CAR­ROT-AD­DICTED KAN­GA­ROOS HOP­PING MAD AT TOURIST

The Gulf Today - Panorama - - Have You Heard? -

Kan­ga­roos are one of Aus­tralia’s big­gest tourist draws, but visi­tors to one park are get­ting more than they bar­gained for. Tourists in Lake Mac­quarie, a two-hour train ride from Syd­ney, are ig­nor­ing warn­ings and feed­ing car­rots to kan­ga­roos who be­come ag­gres­sive at the sight of their favourite sug­ary snack, a tour oper­a­tor said. Each week thou­sands of peo­ple lock to see the kan­ga­roos on grassy slopes en­ticed by travel blogs promis­ing “adorable wild kan­ga­roos” that are “tame enough to get close to and take pho­tos with.” Car­rots in hand, the tourists ap­proach the kan­ga­roos. It doesn’t al­ways end well. A photo posted by a tour oper­a­tor on Face­book showed a kan­ga­roo leap­ing up to kick a tourist with its pow­er­ful legs. Other pho­tos showed a woman with a scratched face and a man with a bloody gouge in his stom­ach.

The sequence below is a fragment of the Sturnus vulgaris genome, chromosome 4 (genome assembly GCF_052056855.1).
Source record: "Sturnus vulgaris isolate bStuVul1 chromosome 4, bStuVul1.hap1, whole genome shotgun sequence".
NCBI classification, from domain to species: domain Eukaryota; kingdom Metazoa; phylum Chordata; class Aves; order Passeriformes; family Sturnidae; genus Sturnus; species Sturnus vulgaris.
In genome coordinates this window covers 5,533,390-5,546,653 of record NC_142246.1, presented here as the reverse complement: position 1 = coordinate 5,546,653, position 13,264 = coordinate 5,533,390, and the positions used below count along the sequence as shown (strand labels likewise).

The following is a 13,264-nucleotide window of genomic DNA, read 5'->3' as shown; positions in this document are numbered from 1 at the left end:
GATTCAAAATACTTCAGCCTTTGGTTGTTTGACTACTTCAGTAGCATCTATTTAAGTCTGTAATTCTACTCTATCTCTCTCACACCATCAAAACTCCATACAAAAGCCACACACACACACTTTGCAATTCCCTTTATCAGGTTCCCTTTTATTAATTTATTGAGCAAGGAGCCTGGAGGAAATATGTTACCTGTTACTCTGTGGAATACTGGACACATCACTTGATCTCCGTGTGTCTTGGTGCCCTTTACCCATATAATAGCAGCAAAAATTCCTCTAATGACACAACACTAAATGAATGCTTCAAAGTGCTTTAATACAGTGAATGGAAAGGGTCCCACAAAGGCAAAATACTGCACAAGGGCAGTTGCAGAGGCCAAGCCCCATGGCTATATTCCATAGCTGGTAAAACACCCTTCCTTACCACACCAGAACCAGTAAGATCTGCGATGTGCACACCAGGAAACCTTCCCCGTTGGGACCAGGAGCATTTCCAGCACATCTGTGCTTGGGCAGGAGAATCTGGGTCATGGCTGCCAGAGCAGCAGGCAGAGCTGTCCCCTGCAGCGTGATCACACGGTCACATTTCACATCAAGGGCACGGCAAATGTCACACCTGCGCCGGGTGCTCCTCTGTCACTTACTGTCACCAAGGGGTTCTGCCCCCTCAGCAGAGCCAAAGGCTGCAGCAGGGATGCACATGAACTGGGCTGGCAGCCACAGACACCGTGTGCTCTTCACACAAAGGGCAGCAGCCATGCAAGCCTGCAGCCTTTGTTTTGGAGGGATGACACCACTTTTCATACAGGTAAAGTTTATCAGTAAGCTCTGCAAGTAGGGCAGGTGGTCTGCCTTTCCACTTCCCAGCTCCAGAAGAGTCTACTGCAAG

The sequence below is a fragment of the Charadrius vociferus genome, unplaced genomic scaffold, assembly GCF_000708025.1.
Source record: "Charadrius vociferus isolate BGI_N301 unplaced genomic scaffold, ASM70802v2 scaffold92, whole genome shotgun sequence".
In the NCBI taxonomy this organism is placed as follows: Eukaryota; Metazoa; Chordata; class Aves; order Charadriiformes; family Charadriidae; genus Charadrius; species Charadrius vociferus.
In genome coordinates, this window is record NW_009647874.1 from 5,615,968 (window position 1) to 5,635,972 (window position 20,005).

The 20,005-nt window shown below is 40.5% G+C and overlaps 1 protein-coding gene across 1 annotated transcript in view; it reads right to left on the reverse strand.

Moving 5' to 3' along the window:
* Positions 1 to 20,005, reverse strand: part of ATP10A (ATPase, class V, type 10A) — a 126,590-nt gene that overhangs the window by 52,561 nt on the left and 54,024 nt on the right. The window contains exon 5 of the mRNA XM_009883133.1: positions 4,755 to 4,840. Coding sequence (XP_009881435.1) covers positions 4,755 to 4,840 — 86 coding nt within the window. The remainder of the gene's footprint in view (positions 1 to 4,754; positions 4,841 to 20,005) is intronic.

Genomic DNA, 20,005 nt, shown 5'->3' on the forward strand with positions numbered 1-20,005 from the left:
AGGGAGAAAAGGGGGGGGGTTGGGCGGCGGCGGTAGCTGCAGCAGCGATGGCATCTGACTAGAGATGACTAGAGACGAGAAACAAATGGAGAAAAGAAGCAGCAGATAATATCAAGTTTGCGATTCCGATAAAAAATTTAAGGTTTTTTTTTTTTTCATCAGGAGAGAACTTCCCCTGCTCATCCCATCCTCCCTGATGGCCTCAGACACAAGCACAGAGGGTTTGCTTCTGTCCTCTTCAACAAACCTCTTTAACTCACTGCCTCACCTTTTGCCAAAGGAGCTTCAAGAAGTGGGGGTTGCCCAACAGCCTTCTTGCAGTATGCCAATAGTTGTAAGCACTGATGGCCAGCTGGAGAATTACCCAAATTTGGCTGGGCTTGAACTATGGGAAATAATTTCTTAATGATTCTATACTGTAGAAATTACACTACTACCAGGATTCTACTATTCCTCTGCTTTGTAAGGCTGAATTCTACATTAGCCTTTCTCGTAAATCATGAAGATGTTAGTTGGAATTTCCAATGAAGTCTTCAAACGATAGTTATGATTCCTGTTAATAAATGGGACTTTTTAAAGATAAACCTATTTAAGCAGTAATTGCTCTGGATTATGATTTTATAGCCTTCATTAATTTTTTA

Michelle Shaw, a nu­tri­tion­ist at Syd­ney’s Taronga Zoo, said the kan­ga­roos had likely be­come ad­dicted to the car­rots, a high-sugar food that is bad for the mar­su­pi­als. A kan­ga­roo’s nat­u­ral diet is mostly grass, so the sugar in car­rots can make it hard to ef­fec­tively ab­sorb nu­tri­ents.

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